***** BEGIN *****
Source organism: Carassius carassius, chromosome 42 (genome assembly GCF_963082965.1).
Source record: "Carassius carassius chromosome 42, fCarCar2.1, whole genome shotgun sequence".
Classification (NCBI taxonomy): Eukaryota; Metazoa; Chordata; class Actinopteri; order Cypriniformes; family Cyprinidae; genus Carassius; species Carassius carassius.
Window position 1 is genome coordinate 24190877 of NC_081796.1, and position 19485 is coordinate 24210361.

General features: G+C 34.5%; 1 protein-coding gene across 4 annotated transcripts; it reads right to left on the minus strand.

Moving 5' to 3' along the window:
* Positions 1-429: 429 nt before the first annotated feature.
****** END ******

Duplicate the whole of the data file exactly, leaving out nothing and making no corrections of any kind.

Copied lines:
Source organism: Carassius carassius, chromosome 42 (genome assembly GCF_963082965.1).
Source record: "Carassius carassius chromosome 42, fCarCar2.1, whole genome shotgun sequence".
Classification (NCBI taxonomy): Eukaryota; Metazoa; Chordata; class Actinopteri; order Cypriniformes; family Cyprinidae; genus Carassius; species Carassius carassius.
Window position 1 is genome coordinate 24190877 of NC_081796.1, and position 19485 is coordinate 24210361.

General features: G+C 34.5%; 1 protein-coding gene across 4 annotated transcripts; it reads right to left on the minus strand.

Moving 5' to 3' along the window:
* Positions 1-429: 429 nt before the first annotated feature.